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Summary

On Aug. 3, 2017, US regulator the Federal Communications Commission (FCC) initiated a consultation on ways to expand opportunities for next-generation services in midband spectrum. The aim is to enable the FCC to release spectrum in the 3.7–4.2GHz, 5.925–6.425GHz, and 6.425–7.125GHz bands in the most efficient manner. The consultation is open for comment until Oct. 2, 2017.

Adopting a combination of licensing regimes will be crucial to making the most efficient use of spectrum resources

Over the past few years, the FCC has been looking to release more spectrum to provide operators with the necessary resources to meet the ever-increasing demand from customers for mobile services. Operators desperately need additional spectrum to expand existing network capacity and/or to deploy new technologies such as 5G. The regulator has already made significant progress in making additional spectrum available for wireless services, but up until now it has focused on low-frequency spectrum and bands above 24GHz. However, considering that next-generation wireless networks will require a combination of high-, mid-, and low-band spectrum, attention is now turning to the frequencies at 3.7–24GHz. The public consultation focuses in particular on opening up the midband 3.7–4.2GHz, 5.925–6.425GHz, and 6.425–7.125GHz frequencies for mobile services, but respondents can also suggest other frequencies not in use by the government that may be suitable.

While midband spectrum has a shorter range and poor indoor penetration, these disadvantages have been offset by the use of small cells, combined with the fact that the spectrum offers a large amount of capacity, which makes it ideal for supporting 5G technology. In many markets these frequencies are actually underused or can easily be made available for mobile use by altering incumbent fixed wireless licenses. Several other regulators have already begun exploring using midrange spectrum to deploy 5G, such as those in the EU (3.4–3.8GHz), Japan (3.4–3.5GHz, 3.6–4.2GHz, and 4.4–4.9GHz), South Korea (3.4–3.7GHz), Australia (3.5–3.7GHz), and China (3.3–3.6GHz and 4.8–5GHz).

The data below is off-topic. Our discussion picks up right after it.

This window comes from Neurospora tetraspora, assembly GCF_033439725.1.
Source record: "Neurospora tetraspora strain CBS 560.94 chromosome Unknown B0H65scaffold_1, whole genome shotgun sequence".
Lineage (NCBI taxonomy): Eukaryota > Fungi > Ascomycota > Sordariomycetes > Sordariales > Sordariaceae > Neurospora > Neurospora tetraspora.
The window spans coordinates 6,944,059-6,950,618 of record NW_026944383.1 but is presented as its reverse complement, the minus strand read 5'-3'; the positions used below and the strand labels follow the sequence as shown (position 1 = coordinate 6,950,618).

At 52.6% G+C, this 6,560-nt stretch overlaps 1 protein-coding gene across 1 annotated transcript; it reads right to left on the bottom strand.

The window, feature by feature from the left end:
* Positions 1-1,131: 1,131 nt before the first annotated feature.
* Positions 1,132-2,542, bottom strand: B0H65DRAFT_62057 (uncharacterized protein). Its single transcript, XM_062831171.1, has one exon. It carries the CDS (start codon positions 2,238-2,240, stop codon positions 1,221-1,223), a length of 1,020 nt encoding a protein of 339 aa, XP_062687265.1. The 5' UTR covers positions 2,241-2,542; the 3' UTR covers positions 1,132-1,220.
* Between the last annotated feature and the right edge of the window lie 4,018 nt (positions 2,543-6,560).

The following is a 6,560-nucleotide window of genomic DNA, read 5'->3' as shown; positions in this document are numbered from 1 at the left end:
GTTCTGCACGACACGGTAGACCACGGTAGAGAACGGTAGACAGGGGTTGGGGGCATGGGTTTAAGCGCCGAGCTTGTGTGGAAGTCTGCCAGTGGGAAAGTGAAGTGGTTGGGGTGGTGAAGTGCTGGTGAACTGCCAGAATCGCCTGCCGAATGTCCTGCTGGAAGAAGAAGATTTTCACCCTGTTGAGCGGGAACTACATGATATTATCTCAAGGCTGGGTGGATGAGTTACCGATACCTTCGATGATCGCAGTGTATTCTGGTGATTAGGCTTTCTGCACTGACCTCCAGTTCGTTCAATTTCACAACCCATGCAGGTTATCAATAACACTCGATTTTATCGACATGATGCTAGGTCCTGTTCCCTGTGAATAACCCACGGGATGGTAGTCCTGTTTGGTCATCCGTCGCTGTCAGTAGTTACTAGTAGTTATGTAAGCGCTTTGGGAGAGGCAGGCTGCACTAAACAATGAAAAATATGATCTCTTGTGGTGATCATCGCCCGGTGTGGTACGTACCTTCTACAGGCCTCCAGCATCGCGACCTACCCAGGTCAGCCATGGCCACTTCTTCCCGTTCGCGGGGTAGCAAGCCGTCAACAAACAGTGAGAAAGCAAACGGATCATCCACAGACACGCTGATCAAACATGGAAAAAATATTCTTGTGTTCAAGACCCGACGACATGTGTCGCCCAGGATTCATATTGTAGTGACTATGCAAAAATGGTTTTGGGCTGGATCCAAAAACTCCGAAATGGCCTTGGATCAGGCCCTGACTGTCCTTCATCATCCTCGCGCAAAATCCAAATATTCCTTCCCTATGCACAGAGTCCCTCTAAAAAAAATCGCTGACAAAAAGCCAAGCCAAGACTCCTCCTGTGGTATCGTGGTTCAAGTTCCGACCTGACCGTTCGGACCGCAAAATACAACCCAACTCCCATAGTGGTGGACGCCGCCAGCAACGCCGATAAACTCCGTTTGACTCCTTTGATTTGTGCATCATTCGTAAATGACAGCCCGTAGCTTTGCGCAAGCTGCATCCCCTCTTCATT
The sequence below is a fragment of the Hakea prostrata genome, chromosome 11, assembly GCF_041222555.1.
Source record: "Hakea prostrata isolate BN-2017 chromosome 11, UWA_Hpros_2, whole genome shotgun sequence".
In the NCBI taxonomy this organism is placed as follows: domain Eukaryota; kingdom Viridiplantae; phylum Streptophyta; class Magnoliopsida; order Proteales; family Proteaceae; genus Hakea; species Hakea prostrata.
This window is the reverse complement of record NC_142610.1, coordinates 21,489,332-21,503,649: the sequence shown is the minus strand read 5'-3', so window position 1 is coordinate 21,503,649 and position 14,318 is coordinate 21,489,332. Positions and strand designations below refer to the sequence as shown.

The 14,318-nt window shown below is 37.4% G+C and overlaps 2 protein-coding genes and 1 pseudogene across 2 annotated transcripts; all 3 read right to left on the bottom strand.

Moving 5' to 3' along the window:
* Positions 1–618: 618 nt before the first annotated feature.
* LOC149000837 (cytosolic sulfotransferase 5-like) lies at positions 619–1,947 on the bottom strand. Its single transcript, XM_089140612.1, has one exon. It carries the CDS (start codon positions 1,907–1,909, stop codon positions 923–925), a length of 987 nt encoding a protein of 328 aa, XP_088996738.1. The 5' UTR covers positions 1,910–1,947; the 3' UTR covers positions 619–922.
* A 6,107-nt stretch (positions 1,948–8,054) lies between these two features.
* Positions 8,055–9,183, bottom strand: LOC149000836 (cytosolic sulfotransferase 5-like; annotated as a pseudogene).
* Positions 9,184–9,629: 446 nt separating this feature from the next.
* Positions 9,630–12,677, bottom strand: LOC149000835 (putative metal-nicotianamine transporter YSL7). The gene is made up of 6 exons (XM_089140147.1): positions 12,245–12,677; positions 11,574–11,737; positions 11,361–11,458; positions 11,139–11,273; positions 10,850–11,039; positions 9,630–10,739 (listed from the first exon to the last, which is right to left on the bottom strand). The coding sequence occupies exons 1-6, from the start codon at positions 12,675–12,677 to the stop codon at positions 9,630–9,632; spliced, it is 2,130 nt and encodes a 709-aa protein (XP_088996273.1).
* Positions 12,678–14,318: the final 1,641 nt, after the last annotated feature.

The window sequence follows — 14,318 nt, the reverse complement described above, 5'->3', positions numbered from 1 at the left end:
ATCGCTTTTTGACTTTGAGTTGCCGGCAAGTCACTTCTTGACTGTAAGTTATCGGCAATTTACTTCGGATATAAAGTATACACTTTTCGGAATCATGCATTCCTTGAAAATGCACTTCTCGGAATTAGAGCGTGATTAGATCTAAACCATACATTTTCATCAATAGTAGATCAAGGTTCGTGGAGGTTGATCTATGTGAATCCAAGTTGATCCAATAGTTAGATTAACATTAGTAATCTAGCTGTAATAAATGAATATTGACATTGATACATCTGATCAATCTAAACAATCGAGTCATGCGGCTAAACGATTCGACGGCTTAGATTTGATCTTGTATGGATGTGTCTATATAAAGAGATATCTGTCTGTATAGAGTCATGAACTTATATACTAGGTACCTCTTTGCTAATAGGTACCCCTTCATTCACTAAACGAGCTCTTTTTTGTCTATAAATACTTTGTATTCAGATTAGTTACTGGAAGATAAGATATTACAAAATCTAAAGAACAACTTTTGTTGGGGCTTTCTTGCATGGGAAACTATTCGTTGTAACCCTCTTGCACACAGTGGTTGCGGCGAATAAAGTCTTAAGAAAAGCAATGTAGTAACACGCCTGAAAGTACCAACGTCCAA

The consultation raises some key concerns that would need to be addressed before assigning this spectrum to mobile use in the US too. These include protecting existing services from harmful interference and deciding on how to deliver flexible use of the bands to allow the introduction of additional services. The FCC is also looking at existing rules to see if they should be modified to make the bands more suitable for wireless use or even whether some should be removed altogether to reduce the regulatory burden. Finally, the FCC is assessing how best to maximize efficiency of the bands through authorization mechanisms such as exclusive use, nonexclusive use, and unlicensed use.

The combination of different licensing regimes provides mobile operators with greater capacity far more quickly and therefore is an ideal approach for midrange spectrum bands. In particular, the regulator is suggesting intensive fixed or flexible use of the 6.425–7.125 GHz band, an unlicensed regime for the 5.925–6.425GHz, and a framework similar to the 3.5GHz CBRS (Citizens Broadband Radio Service) for the 3.7–4.2GHz bands. The Citizens Broadband Radio Service is governed by a three-tiered spectrum authorization framework that accommodates a variety of commercial uses on a shared basis with incumbent federal and non-federal users of the band.

The dominant method used globally by regulators to allocate spectrum to mobile broadband services has entailed assigning exclusively licensed spectrum to specific operators. It will become increasingly important that regulators complement the prevailing approach with alternatives such as shared access under a licensed or unlicensed regime to ensure that the resource is used most efficiently. The FCC has already made considerable strides in adopting alternative licensing regimes. In July 2016, it approved its “Spectrum Frontiers” proceeding, which made spectrum bands above 24GHz available for 5G through exclusive-use licensing, unlicensed access, and shared access schemes. Regulators around the world have also begun to explore alternative licensing regimes, though progress in this regard has been far slower.

Appendix

Further reading

US (Country Regulation Overview), TE0007-001145 (May 2017)

Spectrum Requirements for 5G, TE0007-001111 (February 2017)

Author

Sarah McBride, Analyst, Regulation

sarah.mcbride@ovum.com

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